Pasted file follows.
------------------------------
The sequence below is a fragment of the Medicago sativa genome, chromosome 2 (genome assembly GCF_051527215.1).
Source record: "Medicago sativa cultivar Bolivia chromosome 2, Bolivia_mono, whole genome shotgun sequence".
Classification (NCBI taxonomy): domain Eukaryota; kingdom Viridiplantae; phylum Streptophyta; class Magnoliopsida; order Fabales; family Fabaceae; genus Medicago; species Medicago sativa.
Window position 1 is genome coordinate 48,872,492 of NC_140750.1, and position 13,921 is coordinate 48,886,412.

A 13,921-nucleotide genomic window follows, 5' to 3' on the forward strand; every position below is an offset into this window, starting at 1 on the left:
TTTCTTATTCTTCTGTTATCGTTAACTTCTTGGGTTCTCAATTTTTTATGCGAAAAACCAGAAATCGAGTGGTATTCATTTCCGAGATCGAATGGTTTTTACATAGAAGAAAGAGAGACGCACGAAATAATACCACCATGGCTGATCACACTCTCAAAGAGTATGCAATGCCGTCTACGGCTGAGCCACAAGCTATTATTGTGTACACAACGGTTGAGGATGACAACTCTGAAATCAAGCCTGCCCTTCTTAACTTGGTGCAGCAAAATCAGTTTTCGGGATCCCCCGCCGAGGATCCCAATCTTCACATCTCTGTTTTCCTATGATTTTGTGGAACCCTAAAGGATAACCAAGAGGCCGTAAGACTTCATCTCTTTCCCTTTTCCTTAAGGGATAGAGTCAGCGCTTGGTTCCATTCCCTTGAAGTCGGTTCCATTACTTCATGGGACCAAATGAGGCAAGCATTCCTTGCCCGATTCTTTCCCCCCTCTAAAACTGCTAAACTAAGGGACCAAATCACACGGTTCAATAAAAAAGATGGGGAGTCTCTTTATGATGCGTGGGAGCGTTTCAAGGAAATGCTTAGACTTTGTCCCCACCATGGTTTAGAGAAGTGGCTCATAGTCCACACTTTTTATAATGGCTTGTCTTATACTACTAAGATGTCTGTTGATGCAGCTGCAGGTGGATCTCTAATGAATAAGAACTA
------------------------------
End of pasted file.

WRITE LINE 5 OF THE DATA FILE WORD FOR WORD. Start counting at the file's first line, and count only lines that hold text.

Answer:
A 13,921-nucleotide genomic window follows, 5' to 3' on the forward strand; every position below is an offset into this window, starting at 1 on the left: